One opinion about the difference is that mixed reality virtual objects are "anchored" in reality - they're placed specifically, and can interact with the real environment. For example, mixed reality objects can stand on or even hide behind a real table.
By contrast, augmented reality objects are not "anchored," but simply float in space, anchored not to physical spaces but instead to the user's field of view. That means Hololens is mixed reality, but Google Glass is augmented reality.
An alternative definition says that mixed reality is a kind of umbrella term for virtual objects placed into a view of the real world, while augmented reality content specifically enhances the understanding of, or "augments," reality. For example, if buildings are labeled or people's faces are recognized and information about them appears when they're in view, that's augmented reality in this definition.
Under this differentiation, Google Glass is neither mixed nor augmented reality, but simply a heads-up display - information in the user's field of view that neither interacts with nor refers to real-world objects.
Complicating matters is that the "mixed reality" label is falling out of favor in some circles, with "augmented reality" serving as the umbrella term for all technologies that combine the real with the virtual.
If the use of "augmented reality" bothers you, just wait. That, too, may soon become unfashionable.
Fact: New media are multimedia
And now we get to the confusing bit. Despite clear differences between some familiar applications of, say, mixed reality and virtual reality, other applications blur the boundaries.
Consider new examples on YouTube.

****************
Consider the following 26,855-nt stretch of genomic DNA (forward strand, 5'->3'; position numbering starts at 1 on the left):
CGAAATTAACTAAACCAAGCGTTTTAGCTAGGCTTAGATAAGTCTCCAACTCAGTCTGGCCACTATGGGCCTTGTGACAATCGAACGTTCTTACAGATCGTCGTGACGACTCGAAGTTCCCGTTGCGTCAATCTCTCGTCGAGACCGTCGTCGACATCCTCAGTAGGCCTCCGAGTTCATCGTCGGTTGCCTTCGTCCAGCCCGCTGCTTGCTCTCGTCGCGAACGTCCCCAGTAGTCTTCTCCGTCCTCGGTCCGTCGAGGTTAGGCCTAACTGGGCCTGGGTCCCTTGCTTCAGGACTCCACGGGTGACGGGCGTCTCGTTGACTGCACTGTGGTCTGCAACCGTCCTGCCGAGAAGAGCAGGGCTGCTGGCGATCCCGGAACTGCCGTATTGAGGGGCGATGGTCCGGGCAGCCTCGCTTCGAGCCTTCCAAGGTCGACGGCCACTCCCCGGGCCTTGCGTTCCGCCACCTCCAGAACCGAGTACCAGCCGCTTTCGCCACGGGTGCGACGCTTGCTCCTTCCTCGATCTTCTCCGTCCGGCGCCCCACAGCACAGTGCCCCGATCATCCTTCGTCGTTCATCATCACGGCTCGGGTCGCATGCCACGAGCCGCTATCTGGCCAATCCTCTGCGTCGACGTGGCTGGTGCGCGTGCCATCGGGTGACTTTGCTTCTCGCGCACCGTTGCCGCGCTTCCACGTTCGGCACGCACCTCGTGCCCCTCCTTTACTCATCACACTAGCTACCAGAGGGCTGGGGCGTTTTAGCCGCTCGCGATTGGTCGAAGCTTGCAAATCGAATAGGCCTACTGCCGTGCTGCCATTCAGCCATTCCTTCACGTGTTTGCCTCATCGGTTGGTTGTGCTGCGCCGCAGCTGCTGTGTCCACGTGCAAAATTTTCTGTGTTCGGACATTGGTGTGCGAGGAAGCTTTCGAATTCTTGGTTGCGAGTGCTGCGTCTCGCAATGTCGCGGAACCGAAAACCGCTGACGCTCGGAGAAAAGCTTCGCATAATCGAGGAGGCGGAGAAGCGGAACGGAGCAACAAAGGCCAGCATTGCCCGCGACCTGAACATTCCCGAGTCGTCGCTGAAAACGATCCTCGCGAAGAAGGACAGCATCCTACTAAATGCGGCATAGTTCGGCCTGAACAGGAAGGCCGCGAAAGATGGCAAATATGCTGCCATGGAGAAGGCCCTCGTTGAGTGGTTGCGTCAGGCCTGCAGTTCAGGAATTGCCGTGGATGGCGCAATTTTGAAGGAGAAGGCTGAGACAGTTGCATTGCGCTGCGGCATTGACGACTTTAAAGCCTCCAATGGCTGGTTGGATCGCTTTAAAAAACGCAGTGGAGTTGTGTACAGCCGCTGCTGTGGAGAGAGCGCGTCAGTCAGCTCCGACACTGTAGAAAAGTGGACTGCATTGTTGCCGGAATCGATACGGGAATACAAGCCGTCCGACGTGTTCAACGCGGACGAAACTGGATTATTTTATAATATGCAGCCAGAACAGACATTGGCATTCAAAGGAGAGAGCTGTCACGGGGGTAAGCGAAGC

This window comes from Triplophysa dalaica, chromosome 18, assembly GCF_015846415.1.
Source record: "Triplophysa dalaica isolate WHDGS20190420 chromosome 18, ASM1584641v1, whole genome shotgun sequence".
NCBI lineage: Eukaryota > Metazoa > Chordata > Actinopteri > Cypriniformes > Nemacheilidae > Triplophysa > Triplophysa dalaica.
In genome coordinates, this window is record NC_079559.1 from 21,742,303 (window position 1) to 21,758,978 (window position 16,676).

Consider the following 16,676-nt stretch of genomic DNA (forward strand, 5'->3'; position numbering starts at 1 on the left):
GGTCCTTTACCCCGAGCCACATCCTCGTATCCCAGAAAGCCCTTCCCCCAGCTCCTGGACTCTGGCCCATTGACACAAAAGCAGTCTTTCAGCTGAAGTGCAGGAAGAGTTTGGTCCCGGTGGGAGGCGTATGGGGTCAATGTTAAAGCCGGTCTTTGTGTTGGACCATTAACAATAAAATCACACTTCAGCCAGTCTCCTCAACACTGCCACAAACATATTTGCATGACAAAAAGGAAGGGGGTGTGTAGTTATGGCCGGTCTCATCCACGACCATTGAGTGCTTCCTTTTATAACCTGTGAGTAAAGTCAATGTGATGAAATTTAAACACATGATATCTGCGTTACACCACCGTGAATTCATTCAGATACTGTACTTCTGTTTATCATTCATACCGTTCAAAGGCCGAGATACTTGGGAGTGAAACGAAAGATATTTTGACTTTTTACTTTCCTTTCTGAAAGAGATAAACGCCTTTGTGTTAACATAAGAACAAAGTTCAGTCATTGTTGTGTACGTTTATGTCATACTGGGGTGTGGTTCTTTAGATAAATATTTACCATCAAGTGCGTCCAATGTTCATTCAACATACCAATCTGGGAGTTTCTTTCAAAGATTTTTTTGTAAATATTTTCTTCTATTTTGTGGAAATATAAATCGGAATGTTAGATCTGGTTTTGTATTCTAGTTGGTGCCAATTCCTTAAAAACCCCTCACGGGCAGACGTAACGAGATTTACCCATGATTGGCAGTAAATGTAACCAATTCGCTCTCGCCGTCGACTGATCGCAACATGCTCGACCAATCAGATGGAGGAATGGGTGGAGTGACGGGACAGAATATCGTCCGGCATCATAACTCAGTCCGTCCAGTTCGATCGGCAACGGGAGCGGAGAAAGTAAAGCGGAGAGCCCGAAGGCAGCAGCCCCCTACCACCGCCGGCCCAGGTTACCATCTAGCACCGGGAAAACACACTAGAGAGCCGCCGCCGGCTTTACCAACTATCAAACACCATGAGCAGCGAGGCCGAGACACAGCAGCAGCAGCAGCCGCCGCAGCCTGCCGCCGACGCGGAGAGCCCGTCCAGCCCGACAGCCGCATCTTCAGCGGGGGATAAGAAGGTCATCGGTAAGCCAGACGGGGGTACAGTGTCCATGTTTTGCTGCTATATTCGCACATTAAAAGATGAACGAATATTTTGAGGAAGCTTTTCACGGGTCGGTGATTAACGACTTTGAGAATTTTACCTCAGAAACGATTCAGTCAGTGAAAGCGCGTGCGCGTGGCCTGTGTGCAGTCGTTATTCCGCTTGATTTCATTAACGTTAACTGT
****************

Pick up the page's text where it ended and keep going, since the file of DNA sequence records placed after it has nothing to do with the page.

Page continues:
One video shows an app built with Apple's ARKit, where the user is looking at a real scene, with one computer-generated addition: A computer-generated doorway in the middle of the lane creates the illusion of a garden world that isn't really there. The scene is almost entirely real, with one door-size virtual object. But when the user walks through the door, they are immersed in the garden world, and can even look back to see the doorway to the real world. On one side of the door, it's mixed reality. On other side, virtual reality. This simple app is MR and VR at the same time.
A second example is even more subtle. I'm old enough to remember a pop song from the 1980s called Take On Me by a band called A-ha. In the video, a girl in a diner gets pulled into a black-and-white comic book. While inside, she encounters a kind of window with "real life" on one side and "comic book world" on the other.
Someone explicitly created an app that immerses the user in a scenario identical to the "A-ha" video, wherein a tiny window gives a view into a charcoal-sketch comic world - clearly "mixed reality" - but then the user can step into that world, entering a fully virtual environment, with the exception of a tiny window into the real world.
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